There are some fairly simple ways to spruce up your planner if you want to take it to the next level. Get your butt over to the crafting aisle at your local Walmart, buy yourself a couple rolls of washi tape (they come in solid colors and patterns, and they’re only about $3 apiece), and go nuts. Since washi tape is transparent, I often use it in place of highlighters to designate events that take place over multiple days (e.g. Spring or Winter Break).
Get some multicolored pens and highlighters; use a different color for each class/type of event when listing in your planner.
If stickers are your thing, go for it. Cover that paper.
And if you’re not as girly/immature as I am, I don’t know what to tell you. Get creative. Sprinkle some black pepper on your planner or something.
5. Establish a routine.
This is a key part to getting your crap together, as it turns out. Get yourself used to waking up at a certain time each day (whether it’s for work or class first), eating meals around the same times, using the same chunks of time for homework, etc. etc. A routine should decrease your stress and increase your productivity, and it should feel more natural with time. It’s worth noting that, especially if you’re trying to do this for the first time, it might not work right away, and you’ll have to make some adjustments, so don’t get mad at yourself. You’ll get there! I sure did.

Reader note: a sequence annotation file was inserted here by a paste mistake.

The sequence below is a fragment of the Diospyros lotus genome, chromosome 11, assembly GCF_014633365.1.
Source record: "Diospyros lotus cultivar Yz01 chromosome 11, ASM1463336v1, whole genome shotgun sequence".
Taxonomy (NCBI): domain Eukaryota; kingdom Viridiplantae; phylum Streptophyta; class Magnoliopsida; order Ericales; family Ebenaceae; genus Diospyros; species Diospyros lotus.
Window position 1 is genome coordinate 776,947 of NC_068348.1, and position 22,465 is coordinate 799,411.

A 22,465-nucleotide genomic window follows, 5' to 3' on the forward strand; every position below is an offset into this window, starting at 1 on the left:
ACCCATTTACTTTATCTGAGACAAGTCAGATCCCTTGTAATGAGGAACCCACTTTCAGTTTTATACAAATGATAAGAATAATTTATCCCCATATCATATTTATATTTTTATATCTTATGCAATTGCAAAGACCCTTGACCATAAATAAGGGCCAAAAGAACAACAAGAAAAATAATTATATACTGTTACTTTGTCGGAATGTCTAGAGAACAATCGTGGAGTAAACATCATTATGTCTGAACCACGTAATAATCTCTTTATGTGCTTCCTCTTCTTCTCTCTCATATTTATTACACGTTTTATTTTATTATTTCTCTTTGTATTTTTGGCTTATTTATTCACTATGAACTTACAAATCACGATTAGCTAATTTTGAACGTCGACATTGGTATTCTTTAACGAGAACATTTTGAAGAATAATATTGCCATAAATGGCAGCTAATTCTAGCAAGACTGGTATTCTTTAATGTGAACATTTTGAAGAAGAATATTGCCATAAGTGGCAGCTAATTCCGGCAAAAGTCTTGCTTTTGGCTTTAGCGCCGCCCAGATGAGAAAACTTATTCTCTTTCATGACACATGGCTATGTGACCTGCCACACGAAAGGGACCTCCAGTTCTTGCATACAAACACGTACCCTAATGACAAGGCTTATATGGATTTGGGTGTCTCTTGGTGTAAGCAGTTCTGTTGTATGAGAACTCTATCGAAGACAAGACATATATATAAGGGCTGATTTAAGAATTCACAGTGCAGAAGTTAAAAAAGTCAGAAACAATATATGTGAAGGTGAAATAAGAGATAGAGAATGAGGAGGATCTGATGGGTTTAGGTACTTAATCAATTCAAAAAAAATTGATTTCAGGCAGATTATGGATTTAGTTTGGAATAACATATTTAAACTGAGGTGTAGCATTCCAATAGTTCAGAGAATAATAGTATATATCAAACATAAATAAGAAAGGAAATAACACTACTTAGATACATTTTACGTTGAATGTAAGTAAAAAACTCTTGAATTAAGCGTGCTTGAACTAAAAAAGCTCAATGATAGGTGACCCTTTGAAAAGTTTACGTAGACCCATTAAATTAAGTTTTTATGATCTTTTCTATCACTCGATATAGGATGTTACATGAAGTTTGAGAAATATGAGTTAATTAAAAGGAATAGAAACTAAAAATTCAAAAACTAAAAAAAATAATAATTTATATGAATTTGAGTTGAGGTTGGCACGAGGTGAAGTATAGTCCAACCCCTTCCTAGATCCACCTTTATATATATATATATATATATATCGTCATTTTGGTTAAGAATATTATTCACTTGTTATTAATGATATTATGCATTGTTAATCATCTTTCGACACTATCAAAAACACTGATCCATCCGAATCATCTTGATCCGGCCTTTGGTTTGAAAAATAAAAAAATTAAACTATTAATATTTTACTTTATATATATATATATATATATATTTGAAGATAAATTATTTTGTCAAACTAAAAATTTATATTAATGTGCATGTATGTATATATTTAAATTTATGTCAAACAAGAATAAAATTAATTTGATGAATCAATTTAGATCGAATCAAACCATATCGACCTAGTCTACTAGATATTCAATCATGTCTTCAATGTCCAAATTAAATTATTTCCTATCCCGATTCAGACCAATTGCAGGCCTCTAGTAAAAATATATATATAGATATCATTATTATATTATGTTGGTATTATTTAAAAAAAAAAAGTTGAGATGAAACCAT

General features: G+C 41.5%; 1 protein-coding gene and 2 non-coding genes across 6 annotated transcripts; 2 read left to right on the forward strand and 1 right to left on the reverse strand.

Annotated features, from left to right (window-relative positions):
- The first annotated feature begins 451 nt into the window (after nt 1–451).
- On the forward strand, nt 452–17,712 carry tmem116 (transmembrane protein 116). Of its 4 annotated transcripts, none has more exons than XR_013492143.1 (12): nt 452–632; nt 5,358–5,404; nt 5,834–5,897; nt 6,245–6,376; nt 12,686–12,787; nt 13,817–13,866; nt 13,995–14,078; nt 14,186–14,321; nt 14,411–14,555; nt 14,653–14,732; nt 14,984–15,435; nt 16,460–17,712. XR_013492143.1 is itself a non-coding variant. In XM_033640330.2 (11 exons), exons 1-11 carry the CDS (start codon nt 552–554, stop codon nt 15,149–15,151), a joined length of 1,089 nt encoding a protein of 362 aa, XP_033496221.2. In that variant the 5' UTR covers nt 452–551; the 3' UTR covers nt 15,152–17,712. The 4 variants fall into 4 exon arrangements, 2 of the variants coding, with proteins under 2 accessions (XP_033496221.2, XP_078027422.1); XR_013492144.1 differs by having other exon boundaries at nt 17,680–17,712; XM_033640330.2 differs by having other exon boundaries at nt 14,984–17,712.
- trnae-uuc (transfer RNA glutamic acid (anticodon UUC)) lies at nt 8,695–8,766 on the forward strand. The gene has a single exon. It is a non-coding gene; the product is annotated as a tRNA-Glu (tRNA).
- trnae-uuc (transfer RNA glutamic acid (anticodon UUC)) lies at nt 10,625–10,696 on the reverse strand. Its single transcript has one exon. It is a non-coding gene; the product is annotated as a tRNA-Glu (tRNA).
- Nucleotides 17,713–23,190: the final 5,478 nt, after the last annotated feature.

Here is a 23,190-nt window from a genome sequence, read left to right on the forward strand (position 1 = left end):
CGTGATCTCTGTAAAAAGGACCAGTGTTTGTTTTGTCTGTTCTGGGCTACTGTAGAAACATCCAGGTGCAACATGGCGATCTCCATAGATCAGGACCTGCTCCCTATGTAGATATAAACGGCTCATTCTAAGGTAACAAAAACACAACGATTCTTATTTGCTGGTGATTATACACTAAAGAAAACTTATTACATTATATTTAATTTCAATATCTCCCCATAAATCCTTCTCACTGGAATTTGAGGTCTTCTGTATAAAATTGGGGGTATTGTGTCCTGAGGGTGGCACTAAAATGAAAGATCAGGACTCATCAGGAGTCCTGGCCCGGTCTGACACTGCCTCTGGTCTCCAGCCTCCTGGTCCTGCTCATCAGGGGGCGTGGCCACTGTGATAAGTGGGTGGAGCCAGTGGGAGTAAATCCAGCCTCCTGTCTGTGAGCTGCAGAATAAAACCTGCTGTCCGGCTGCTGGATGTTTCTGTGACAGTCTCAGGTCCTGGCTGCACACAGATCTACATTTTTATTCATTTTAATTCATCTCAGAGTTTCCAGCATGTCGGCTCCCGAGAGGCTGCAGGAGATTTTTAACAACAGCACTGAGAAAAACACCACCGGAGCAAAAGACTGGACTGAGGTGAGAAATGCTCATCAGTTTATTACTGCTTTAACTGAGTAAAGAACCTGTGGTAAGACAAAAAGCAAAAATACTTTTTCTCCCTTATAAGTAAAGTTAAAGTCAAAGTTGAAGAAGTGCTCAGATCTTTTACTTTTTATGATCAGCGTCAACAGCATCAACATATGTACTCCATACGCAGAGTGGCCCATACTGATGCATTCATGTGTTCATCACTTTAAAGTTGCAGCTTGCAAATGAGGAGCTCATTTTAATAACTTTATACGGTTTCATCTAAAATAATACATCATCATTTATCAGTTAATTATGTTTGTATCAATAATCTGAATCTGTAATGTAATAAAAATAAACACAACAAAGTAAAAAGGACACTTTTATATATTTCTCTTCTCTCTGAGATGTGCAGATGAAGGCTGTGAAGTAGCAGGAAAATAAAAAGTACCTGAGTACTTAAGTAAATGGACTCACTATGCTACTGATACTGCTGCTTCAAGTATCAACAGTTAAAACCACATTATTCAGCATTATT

6. Keep a printout (or similar form) of your non-negotiable obligations.
I personally do this in Excel before every semester. I block out where I have to be in certain time blocks of each day (for example, when each of my classes is and when I have to be at work). Since my schedule changes each semester (and sometimes drastically so), I don’t always remember when I’m free. But, being able to pull out my tiny printed schedule makes things much faster and easier than trying to remember everything, and it makes me seem way more competent than I actually am.
7. When it comes to homework, prioritize. And put away your damn phone.
You’ve probably heard some variation of this before, but concentrate on the homework that challenges you the most/takes the most time first. That way, you can just fly through the easy stuff afterwards. And, of course, this goes way faster if you don’t stop to scroll through Insta or Snapchat every couple minutes; put your phone on silent (or even turn it off) and put it away.